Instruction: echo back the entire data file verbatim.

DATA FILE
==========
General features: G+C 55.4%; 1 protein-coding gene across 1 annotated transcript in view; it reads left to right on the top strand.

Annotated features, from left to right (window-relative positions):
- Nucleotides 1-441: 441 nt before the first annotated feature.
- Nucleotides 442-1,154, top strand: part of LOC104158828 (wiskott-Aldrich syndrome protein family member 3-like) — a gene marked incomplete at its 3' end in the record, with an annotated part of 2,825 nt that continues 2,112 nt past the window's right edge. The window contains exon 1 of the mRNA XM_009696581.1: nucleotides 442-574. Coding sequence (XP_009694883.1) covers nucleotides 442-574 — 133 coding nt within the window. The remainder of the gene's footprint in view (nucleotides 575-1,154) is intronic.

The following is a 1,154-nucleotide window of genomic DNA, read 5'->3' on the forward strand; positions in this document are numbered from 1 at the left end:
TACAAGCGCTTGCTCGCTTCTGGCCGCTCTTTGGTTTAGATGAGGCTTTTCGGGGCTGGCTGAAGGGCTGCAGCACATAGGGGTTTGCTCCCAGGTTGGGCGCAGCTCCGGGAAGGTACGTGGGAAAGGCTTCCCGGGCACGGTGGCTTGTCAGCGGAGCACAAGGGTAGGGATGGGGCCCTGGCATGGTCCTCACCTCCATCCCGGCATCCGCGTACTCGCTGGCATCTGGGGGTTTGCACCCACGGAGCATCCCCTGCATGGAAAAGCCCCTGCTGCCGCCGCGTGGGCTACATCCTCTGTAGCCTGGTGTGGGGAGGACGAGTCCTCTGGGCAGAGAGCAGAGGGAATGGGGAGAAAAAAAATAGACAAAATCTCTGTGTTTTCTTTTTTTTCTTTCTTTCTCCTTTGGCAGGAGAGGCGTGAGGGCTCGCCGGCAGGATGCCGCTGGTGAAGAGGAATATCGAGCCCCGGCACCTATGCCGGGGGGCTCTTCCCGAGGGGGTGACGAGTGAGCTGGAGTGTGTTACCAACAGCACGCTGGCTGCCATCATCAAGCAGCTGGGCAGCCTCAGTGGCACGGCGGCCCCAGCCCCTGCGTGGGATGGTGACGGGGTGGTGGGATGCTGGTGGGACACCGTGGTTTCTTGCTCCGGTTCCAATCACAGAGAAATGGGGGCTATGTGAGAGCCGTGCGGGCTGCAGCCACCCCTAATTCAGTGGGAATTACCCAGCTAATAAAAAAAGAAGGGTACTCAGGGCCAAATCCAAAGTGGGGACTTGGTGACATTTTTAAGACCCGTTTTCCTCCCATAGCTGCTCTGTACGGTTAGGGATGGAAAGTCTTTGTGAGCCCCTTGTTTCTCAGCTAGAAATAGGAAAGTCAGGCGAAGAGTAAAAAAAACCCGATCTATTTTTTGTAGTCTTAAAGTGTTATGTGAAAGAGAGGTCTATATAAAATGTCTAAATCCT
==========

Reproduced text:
General features: G+C 55.4%; 1 protein-coding gene across 1 annotated transcript in view; it reads left to right on the top strand.

Annotated features, from left to right (window-relative positions):
- Nucleotides 1-441: 441 nt before the first annotated feature.
- Nucleotides 442-1,154, top strand: part of LOC104158828 (wiskott-Aldrich syndrome protein family member 3-like) — a gene marked incomplete at its 3' end in the record, with an annotated part of 2,825 nt that continues 2,112 nt past the window's right edge. The window contains exon 1 of the mRNA XM_009696581.1: nucleotides 442-574. Coding sequence (XP_009694883.1) covers nucleotides 442-574 — 133 coding nt within the window. The remainder of the gene's footprint in view (nucleotides 575-1,154) is intronic.

The following is a 1,154-nucleotide window of genomic DNA, read 5'->3' on the forward strand; positions in this document are numbered from 1 at the left end:
TACAAGCGCTTGCTCGCTTCTGGCCGCTCTTTGGTTTAGATGAGGCTTTTCGGGGCTGGCTGAAGGGCTGCAGCACATAGGGGTTTGCTCCCAGGTTGGGCGCAGCTCCGGGAAGGTACGTGGGAAAGGCTTCCCGGGCACGGTGGCTTGTCAGCGGAGCACAAGGGTAGGGATGGGGCCCTGGCATGGTCCTCACCTCCATCCCGGCATCCGCGTACTCGCTGGCATCTGGGGGTTTGCACCCACGGAGCATCCCCTGCATGGAAAAGCCCCTGCTGCCGCCGCGTGGGCTACATCCTCTGTAGCCTGGTGTGGGGAGGACGAGTCCTCTGGGCAGAGAGCAGAGGGAATGGGGAGAAAAAAAATAGACAAAATCTCTGTGTTTTCTTTTTTTTCTTTCTTTCTCCTTTGGCAGGAGAGGCGTGAGGGCTCGCCGGCAGGATGCCGCTGGTGAAGAGGAATATCGAGCCCCGGCACCTATGCCGGGGGGCTCTTCCCGAGGGGGTGACGAGTGAGCTGGAGTGTGTTACCAACAGCACGCTGGCTGCCATCATCAAGCAGCTGGGCAGCCTCAGTGGCACGGCGGCCCCAGCCCCTGCGTGGGATGGTGACGGGGTGGTGGGATGCTGGTGGGACACCGTGGTTTCTTGCTCCGGTTCCAATCACAGAGAAATGGGGGCTATGTGAGAGCCGTGCGGGCTGCAGCCACCCCTAATTCAGTGGGAATTACCCAGCTAATAAAAAAAGAAGGGTACTCAGGGCCAAATCCAAAGTGGGGACTTGGTGACATTTTTAAGACCCGTTTTCCTCCCATAGCTGCTCTGTACGGTTAGGGATGGAAAGTCTTTGTGAGCCCCTTGTTTCTCAGCTAGAAATAGGAAAGTCAGGCGAAGAGTAAAAAAAACCCGATCTATTTTTTGTAGTCTTAAAGTGTTATGTGAAAGAGAGGTCTATATAAAATGTCTAAATCCT